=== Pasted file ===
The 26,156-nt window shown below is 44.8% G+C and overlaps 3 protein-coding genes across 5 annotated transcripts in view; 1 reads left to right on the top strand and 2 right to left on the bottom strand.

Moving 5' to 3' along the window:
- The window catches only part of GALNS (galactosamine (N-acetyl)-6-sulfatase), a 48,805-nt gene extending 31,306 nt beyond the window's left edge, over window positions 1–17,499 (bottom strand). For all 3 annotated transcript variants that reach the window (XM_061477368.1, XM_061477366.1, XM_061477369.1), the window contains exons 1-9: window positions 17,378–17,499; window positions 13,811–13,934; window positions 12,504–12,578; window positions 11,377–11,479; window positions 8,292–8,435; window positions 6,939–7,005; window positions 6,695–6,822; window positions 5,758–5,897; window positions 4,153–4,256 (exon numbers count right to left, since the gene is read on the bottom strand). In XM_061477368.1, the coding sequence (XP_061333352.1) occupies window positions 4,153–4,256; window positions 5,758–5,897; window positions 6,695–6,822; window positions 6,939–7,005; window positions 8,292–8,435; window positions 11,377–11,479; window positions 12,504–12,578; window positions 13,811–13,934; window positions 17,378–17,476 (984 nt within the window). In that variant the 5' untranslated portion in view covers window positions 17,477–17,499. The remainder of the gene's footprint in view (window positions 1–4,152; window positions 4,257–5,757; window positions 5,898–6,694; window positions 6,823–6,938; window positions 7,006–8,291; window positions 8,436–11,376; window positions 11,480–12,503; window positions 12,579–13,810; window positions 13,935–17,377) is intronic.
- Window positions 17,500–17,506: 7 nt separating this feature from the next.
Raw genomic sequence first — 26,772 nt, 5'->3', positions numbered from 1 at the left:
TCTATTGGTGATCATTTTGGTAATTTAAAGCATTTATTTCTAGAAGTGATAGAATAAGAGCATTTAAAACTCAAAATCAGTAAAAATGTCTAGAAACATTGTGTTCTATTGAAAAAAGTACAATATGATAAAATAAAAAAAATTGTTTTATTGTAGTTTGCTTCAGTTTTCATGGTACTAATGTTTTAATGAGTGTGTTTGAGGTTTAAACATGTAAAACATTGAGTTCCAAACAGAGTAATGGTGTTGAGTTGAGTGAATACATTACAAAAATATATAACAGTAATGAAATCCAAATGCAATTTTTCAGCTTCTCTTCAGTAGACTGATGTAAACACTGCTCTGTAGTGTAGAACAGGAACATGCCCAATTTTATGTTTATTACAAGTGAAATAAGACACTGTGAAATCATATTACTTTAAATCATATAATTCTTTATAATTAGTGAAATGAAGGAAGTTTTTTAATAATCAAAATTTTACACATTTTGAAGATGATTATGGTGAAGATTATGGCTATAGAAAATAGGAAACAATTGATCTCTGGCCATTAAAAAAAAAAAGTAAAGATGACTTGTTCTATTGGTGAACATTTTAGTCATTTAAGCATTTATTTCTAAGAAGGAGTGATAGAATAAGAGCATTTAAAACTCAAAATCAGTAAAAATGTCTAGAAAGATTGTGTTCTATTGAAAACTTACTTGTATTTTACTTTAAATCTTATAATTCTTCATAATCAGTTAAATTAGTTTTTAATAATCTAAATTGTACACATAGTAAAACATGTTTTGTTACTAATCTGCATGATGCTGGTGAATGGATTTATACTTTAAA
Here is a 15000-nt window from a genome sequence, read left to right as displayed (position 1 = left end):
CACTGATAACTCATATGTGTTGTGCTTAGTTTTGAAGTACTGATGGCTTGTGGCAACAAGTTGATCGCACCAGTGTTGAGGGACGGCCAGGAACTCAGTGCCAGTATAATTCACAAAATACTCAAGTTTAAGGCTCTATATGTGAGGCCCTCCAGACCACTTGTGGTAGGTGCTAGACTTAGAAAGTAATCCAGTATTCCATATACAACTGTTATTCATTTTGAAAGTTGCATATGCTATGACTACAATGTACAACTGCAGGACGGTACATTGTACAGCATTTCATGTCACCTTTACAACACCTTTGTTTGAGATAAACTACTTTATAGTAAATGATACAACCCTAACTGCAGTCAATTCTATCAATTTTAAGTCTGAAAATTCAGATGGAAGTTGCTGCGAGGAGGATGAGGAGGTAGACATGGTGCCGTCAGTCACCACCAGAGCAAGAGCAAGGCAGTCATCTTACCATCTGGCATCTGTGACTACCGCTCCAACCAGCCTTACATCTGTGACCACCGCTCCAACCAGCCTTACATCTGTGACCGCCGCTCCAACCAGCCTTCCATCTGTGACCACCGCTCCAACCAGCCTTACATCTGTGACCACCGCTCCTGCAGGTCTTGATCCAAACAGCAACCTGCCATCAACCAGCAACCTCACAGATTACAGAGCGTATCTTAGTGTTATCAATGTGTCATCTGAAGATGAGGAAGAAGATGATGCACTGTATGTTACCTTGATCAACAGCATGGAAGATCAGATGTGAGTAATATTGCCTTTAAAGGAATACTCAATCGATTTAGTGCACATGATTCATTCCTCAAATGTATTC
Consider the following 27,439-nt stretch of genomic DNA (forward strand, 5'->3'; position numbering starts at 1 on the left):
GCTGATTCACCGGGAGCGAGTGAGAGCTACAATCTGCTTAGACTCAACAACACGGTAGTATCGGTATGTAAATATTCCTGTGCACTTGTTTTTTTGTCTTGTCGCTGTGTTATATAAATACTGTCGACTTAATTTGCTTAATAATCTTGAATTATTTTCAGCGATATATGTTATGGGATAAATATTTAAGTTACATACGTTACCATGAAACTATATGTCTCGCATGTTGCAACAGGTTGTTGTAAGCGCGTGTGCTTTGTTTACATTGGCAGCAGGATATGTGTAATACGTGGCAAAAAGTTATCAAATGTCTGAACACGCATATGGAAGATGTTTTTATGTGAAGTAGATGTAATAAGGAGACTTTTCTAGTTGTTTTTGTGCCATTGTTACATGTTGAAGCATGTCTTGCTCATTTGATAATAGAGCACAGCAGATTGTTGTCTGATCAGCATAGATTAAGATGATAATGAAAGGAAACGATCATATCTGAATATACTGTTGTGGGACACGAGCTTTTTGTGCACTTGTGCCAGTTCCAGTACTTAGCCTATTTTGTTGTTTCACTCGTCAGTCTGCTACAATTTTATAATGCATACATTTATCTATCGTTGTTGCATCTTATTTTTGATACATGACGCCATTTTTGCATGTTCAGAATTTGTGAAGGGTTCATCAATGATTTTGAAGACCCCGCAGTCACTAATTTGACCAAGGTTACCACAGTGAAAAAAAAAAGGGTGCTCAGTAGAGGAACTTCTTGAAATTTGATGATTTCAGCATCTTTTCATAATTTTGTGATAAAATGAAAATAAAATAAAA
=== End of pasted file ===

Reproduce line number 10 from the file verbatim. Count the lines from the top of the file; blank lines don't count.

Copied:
GCTGATTCACCGGGAGCGAGTGAGAGCTACAATCTGCTTAGACTCAACAACACGGTAGTATCGGTATGTAAATATTCCTGTGCACTTGTTTTTTTGTCTTGTCGCTGTGTTATATAAATACTGTCGACTTAATTTGCTTAATAATCTTGAATTATTTTCAGCGATATATGTTATGGGATAAATATTTAAGTTACATACGTTACCATGAAACTATATGTCTCGCATGTTGCAACAGGTTGTTGTAAGCGCGTGTGCTTTGTTTACATTGGCAGCAGGATATGTGTAATACGTGGCAAAAAGTTATCAAATGTCTGAACACGCATATGGAAGATGTTTTTATGTGAAGTAGATGTAATAAGGAGACTTTTCTAGTTGTTTTTGTGCCATTGTTACATGTTGAAGCATGTCTTGCTCATTTGATAATAGAGCACAGCAGATTGTTGTCTGATCAGCATAGATTAAGATGATAATGAAAGGAAACGATCATATCTGAATATACTGTTGTGGGACACGAGCTTTTTGTGCACTTGTGCCAGTTCCAGTACTTAGCCTATTTTGTTGTTTCACTCGTCAGTCTGCTACAATTTTATAATGCATACATTTATCTATCGTTGTTGCATCTTATTTTTGATACATGACGCCATTTTTGCATGTTCAGAATTTGTGAAGGGTTCATCAATGATTTTGAAGACCCCGCAGTCACTAATTTGACCAAGGTTACCACAGTGAAAAAAAAAAGGGTGCTCAGTAGAGGAACTTCTTGAAATTTGATGATTTCAGCATCTTTTCATAATTTTGTGATAAAATGAAAATAAAATAAAA